"The word wuzu is derived from waza, meaning beauty, and in Islamic terminology, it means the washing of certain parts of the body before prayers.
"Ahmad bin Abdullah, Muhammad al-Habib, or Abul Hussain, surnamed at-Taqi (God-fearing), also called Imam Taqi Muhammad, was born in 174/790 and ascended in 212/828. He lived secretly with his followers as a merchant at Salamia. He is also called Sahib al-Rasail (Lord of the epistles). He however retained the services of Abdullah bin Maymun (d. 260/874) as his hujjat.
"The word ummah (pl. umam) is derived from amma yaumma, meaning to intend. According to others, the word ummah is rooted from the Aramaic, umma'tha, meaning tribe, nation or community. It occurs 62 times in the Koran including 15 times plural in the following senses:-
The aslam alaikum was a common phrase of salutation in the period of the Prophet. Imam Hussain once said, "Seventy rewards are the share of the one who initiates a greeting, and only one reward belongs to the one who returns the greeting" (Bihar al-Anwar, 78:120). Soon after the battle of Siffin, the Shi'ite became the target of hostility and were persecuted by the Umayyads. The Imams had no option but to impart them the doctrine of taqiya to avoid the danger of being killed.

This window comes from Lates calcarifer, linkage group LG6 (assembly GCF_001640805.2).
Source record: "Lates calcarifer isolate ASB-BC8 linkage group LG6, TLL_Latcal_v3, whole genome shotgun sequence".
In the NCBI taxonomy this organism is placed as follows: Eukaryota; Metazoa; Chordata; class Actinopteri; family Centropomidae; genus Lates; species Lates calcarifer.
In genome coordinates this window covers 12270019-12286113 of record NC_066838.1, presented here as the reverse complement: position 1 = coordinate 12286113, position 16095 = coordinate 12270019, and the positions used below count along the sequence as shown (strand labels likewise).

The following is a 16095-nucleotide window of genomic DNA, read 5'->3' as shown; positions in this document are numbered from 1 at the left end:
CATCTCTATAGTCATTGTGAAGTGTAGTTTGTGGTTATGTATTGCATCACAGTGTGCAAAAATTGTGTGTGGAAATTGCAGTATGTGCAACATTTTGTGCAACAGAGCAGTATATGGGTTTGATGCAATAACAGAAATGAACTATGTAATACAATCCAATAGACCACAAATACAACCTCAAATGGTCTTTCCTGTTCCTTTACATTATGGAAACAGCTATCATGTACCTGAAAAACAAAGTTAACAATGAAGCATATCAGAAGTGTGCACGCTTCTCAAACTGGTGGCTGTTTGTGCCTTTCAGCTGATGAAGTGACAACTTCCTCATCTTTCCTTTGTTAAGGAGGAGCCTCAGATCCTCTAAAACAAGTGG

"The word taqiya is derived from the root tuqat means conceal, hide or arrange for protection. It is also suggested that it is rooted from waqqa means keep from or guard someone. Thus, taqiya means precautionary dissimulation. The Koranic term tauqqat is also taken in the meaning of taqiya, to which divergence of opinions have been advanced. Baidawi (d. 685/1286) writes in his Anwar al-Tanzil that, "The qirah of Imam Yaqub (d.